"I have never welcomed the weakening of family ties by politics or pressure" - Nelson Mandela.
"He who travels for love finds a thousand miles no longer than one" - Japanese proverb.
"Everyone has the right to respect for his private and family life, his home and his correspondence." - Article 8 of the European Convention on Human Rights.
"When people's love is divided by law, it is the law that needs to change". -
David Cameron.

Sunday, 23 June 2013

Teather, Rogerson, Beith and Huppert speak against new family migration rules


Last week I wrote about a new report, contributed to by Liberal Democrats Sarah Teather and Sally Hamwee, which outlined the heartbreak and suffering the new family migration rules are causing. The income threshold of £18,600 with extra for each child, and the narrow methods by which this is calculated is stopping many people from being able to live with their spouses in this country.

Earlier this week, four Liberal Democrat MPs took part in a Westminster Hall debate to try to persuade Home Office minister Mark Hunter of the inequity of these plans. Here are some extracts from their speeches...


Response from me (in the comments) :

Median income (i.e. income for the average person, as opposed to 'mean' income - the average calculated by adding everyone's income together and divided by the population) is pretty close to the £18,600 mark. As Migration Observatory have shown, around 47% of the UK's working population now cannot bring in a non-EEA spouse ( see: http://www.migrationobservatory.ox.ac.uk/press-releases/women-young-people-and-non-londoners-are-most-affected-changes-family-migration-polic ). That's in addition to the discrimination against women, the regions and certain ethnic groups implicit in the rules.

It's not far from a rule which says - poor people can't marry. Or, poor people must emigrate (the argument 'why don't you leave then' is sometimes trotted out - somewhat reminiscent of transportation in the 19th century).

That's quite apart from the evidential requirements. Navigating the bureaucracy and hostility of the British immigration system, with all the costs entailed (legal, language tests, applications etc) is difficult enough. If you look at the access to Legal Aid being removed, the proportion of people unable to be with their spouses - in the country of their birth - is far higher than 47%.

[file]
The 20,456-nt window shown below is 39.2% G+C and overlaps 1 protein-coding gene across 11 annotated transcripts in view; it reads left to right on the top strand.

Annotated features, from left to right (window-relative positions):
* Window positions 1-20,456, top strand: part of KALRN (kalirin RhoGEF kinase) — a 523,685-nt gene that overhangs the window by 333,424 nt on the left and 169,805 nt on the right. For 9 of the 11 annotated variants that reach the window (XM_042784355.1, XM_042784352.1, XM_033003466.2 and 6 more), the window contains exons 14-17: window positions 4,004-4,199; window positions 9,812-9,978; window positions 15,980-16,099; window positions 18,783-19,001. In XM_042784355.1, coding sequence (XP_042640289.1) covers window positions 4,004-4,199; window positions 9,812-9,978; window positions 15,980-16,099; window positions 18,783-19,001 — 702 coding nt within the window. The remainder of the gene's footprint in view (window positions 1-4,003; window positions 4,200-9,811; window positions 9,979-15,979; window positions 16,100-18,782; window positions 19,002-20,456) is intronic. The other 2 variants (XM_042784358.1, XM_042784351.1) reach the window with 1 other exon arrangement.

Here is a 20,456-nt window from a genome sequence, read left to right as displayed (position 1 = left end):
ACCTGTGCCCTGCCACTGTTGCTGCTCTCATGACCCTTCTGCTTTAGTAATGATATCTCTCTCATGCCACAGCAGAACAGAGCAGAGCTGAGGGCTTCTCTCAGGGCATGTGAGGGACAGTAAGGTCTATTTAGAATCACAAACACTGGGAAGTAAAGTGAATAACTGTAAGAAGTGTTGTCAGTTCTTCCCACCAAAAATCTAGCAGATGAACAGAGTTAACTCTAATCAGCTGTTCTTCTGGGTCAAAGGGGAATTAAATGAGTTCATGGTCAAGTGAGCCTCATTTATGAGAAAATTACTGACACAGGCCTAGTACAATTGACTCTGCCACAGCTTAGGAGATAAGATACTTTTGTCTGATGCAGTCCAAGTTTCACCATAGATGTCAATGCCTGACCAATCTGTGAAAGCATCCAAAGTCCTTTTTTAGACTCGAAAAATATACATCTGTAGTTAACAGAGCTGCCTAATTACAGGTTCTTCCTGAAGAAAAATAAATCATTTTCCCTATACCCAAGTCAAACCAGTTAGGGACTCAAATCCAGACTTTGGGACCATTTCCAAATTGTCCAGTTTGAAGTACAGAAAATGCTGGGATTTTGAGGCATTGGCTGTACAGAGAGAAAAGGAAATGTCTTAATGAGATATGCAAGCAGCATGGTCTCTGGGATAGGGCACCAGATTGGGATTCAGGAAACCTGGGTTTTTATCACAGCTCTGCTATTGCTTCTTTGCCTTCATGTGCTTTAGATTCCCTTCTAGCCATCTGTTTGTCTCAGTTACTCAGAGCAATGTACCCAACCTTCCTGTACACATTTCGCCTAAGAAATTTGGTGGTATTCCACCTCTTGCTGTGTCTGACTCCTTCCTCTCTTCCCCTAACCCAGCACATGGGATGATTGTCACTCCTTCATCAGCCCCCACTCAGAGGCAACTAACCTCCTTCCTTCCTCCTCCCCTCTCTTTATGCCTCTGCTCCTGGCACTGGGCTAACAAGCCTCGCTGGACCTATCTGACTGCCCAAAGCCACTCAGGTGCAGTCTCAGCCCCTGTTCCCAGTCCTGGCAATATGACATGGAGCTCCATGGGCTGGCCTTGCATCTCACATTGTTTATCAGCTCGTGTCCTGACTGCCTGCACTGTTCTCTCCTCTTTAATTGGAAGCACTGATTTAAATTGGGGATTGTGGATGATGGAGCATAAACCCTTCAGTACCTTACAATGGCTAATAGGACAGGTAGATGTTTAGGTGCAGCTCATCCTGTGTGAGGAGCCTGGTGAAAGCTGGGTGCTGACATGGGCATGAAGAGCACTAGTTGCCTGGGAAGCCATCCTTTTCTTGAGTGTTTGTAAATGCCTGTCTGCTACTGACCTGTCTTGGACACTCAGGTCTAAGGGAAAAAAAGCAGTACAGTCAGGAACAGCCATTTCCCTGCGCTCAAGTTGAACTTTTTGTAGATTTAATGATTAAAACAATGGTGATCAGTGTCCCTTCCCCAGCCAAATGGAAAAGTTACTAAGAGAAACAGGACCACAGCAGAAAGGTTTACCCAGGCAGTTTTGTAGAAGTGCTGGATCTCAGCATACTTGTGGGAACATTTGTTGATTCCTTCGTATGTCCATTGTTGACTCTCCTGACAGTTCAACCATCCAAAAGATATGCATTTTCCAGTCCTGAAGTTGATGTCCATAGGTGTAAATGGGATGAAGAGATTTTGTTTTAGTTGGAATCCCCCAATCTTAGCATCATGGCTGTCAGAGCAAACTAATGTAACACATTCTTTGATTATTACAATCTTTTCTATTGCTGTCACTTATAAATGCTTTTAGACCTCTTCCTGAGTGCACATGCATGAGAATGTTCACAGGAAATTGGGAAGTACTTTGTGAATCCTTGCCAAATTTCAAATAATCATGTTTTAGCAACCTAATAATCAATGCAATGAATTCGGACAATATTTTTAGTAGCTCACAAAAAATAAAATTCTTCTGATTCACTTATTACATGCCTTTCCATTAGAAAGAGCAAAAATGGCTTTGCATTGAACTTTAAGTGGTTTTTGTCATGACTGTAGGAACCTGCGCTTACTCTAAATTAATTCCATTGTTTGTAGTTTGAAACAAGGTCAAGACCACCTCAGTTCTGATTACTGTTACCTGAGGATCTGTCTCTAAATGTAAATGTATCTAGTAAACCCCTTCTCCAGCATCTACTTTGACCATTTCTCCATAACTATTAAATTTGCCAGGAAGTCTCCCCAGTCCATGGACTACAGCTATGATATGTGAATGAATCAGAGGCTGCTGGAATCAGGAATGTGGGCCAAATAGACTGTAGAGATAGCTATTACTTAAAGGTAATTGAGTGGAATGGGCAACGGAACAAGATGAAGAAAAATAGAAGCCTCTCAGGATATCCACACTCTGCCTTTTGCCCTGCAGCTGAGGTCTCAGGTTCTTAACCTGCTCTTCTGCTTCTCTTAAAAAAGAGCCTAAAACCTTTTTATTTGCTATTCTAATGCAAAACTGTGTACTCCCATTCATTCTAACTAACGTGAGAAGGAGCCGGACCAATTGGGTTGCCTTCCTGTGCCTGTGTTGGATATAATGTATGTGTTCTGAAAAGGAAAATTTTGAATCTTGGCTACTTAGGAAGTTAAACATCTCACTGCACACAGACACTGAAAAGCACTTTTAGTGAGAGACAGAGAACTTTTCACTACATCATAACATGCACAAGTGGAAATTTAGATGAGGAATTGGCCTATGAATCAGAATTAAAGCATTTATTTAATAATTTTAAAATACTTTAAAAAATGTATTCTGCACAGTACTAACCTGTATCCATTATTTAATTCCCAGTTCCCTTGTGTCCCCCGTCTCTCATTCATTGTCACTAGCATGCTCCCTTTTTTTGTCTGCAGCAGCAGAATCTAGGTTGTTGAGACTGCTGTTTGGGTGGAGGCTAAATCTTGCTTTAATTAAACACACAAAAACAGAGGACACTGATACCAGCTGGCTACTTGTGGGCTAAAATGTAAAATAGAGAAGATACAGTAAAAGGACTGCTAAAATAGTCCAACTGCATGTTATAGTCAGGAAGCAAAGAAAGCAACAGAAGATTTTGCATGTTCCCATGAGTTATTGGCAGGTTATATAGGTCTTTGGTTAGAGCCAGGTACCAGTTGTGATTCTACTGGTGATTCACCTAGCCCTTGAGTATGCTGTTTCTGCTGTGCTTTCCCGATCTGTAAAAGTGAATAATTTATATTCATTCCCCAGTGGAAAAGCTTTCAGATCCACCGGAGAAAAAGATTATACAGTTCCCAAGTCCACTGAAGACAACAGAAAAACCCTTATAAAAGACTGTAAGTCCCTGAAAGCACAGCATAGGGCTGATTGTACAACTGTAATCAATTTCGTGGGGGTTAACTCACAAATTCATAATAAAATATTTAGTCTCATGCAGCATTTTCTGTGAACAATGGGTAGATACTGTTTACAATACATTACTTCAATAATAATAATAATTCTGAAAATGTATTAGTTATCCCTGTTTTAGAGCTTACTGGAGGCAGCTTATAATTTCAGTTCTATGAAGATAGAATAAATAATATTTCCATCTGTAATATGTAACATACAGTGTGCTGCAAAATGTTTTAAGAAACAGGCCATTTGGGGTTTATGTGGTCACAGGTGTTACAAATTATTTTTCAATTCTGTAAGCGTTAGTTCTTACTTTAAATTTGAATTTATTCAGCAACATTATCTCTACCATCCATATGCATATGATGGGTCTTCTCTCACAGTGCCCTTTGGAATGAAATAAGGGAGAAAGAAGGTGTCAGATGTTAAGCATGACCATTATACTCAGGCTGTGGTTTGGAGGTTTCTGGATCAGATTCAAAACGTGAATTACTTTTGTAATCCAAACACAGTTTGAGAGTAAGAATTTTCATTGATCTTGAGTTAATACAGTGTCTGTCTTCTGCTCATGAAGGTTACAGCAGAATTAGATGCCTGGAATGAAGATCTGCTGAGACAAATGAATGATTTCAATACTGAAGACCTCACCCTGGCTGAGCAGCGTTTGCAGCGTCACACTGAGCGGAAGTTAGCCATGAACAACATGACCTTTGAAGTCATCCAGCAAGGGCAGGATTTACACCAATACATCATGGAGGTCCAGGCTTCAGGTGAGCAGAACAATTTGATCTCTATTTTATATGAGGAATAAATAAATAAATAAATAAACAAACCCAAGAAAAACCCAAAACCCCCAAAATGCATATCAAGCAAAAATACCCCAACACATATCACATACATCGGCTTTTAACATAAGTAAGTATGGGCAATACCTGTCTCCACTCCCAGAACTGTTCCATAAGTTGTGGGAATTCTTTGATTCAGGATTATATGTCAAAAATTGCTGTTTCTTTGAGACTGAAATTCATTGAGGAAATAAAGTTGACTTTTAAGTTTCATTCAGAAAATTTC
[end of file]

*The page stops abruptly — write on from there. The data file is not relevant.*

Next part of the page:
The rules have nothing to do with balancing the books (in fact, serious research tends to point to the economic benefits of migration). It is about reducing numbers - Cameron promised to reduce net immigration below 100k, without thinking about how he would control net emigration, and there is a general scramble to attack the innocent to meet this - families, students, and so on. With all the social and economic and international damage caused to the UK.

It is also - apart from an attack on immigration - an attack on the nature of citizenship itself. British -citizens- - many with family roots in the UK going back centuries - now cannot bring in their partner from anywhere outside the EEA - including countries such as the US, Canada, Australia, and so on. I would almost go so far as to say that the attack on -citizens- that it represents is unprecedented, and deeply personal.

True liberals need to be aware of what is being done in their name.


(One more point - non-EEA spouses have the words 'No recourse to public funds' stamped into their passports or visas. So, no benefits for them - the rules have -no- effect on the benefit bill. On the other hand they all pay tax - through VAT if nothing else).

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